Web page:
Privacy hedges

Discussion in 'Landscape Architecture and Design' started by vipermanz, Jan 18, 2002.

  1. JimLewis

    JimLewis LawnSite Fanatic
    Messages: 6,872

    No, to the contrary, we use them quite a lot here in OR. Many of the cultivars like "firepower", "moon bay" and "moyer's red" are among our favorites. And the nurseries sell hoards of them. I am surprised you didn't see much of them. They are all over. Although the cultivars I mention above are becoming a lot more popular than the original. "Firepower" especially is seen everywhere. From commercial properties to upper end resindential. Next time you visit Oregon let me show you around :)

    But even the largest of the group (the regular Nandina domestica) doesn't particularly lend itself to becoming a hedge. Not a very balanced one anyway. It tends to be more thin at the bottom and bulky only at the top.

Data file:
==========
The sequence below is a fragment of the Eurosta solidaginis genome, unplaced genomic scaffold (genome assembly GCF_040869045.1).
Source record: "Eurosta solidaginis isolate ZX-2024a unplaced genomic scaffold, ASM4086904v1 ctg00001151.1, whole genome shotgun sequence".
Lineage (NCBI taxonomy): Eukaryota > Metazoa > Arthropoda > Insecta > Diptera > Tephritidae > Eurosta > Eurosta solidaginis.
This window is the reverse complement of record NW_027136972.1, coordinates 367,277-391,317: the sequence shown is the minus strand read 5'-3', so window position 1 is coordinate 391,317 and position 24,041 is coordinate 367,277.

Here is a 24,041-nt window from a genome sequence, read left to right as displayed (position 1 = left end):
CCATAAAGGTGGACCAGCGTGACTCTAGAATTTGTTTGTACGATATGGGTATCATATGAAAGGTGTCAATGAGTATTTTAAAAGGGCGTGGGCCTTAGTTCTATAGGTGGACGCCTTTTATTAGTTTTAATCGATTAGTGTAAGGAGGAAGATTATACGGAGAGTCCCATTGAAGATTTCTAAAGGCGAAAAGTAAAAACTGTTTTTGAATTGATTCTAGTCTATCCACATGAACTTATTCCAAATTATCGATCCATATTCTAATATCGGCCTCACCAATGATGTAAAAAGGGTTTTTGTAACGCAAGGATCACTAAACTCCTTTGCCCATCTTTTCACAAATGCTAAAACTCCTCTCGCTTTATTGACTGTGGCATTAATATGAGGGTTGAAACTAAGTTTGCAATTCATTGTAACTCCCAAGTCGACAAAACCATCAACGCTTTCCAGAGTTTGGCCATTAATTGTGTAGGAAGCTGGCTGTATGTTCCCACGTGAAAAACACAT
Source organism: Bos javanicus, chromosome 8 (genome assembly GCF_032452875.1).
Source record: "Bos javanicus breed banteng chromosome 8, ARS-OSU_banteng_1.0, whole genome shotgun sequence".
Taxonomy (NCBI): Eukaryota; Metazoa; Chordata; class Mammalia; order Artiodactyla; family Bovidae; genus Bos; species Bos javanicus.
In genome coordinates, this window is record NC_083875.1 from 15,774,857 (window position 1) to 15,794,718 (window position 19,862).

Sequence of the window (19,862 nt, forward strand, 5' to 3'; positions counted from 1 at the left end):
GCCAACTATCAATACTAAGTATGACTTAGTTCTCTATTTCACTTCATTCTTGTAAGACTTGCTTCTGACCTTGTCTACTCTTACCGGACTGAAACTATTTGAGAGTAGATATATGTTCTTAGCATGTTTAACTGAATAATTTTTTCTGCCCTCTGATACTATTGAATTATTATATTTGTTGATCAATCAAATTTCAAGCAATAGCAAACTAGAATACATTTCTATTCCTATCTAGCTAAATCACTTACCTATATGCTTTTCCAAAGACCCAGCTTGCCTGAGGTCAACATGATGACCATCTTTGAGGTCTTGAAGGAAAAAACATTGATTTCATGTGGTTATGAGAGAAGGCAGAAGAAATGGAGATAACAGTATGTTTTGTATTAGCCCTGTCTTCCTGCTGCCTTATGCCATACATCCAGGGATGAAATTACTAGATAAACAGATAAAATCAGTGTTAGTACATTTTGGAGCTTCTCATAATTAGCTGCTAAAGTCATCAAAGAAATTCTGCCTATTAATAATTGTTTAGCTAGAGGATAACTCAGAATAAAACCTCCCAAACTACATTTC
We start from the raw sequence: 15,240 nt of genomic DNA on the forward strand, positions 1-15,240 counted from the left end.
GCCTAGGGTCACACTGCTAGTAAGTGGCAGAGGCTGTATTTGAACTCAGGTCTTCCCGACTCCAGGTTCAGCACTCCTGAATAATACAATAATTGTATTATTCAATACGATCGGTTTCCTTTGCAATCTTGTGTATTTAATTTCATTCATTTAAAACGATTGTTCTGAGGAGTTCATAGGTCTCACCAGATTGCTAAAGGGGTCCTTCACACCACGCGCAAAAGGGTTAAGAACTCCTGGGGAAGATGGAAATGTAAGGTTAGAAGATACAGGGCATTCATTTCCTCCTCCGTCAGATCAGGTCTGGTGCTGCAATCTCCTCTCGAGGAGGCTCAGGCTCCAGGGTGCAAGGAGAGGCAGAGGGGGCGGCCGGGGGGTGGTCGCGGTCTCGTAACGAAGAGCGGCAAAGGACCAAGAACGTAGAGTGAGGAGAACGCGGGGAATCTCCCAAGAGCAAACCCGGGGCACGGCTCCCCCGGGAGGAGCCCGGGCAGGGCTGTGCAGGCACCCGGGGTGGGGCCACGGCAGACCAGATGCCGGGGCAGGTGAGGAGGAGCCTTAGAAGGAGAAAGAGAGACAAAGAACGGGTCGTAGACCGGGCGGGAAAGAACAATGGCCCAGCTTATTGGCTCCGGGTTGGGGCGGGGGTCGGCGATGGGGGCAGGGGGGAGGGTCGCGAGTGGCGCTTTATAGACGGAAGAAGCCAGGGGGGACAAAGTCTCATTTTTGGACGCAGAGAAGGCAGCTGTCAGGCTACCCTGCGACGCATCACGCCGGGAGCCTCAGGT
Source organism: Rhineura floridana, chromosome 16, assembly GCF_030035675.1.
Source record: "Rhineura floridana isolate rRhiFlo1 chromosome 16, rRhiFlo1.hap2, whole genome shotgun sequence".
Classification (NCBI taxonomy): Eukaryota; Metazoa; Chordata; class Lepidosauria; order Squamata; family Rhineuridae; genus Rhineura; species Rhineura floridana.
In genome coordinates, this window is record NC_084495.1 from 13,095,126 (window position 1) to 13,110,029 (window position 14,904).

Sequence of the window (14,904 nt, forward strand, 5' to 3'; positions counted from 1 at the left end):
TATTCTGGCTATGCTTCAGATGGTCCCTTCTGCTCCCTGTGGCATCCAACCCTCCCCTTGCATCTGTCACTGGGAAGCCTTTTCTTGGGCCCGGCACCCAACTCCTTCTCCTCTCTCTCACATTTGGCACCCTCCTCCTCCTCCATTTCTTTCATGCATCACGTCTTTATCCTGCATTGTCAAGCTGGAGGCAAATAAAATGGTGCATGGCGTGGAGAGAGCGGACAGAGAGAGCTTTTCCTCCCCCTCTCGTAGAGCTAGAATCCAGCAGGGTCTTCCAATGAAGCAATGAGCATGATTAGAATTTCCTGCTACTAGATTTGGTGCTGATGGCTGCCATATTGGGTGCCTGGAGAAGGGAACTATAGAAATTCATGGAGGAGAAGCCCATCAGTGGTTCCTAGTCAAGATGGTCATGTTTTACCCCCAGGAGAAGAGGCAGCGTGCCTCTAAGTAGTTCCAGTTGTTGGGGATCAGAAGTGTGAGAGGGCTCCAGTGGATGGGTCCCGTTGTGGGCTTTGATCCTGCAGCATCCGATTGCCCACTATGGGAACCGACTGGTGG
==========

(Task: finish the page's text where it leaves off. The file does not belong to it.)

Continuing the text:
I've never seen it made into a hedge in all of my years in the nursery or landscaping biz. But maybe that's just around here. I dunno. Maybe in different climates it behaves differently.
  2. SouthernGardening

    SouthernGardening LawnSite Member
    Messages: 22

    Yeah, I did see a lot of Firepower in the Northwest. And there's a lot of it used here. The species nandina is often seen here at older homes in an unkempt state - as you said, thin at the bottom and too full on top. The one's I care for are never sheared. Once a year, usually just before the holidays, I prune out about one- third of the canes, cutting them to the ground. My client's like to have the berries for decoration and the plant's new growth come spring fills in the base.
  3. Lanelle

    Lanelle LawnSite Bronze Member
    Messages: 1,361

    The original parameter for this hedge was 7-8'. Only the standard nandina gets this tall and only at maturity. Many clients won't wait that long for coverage. A fast-growing planting here is Leyland Cypress. Burford Holly makes a great hedge in sunny locales.

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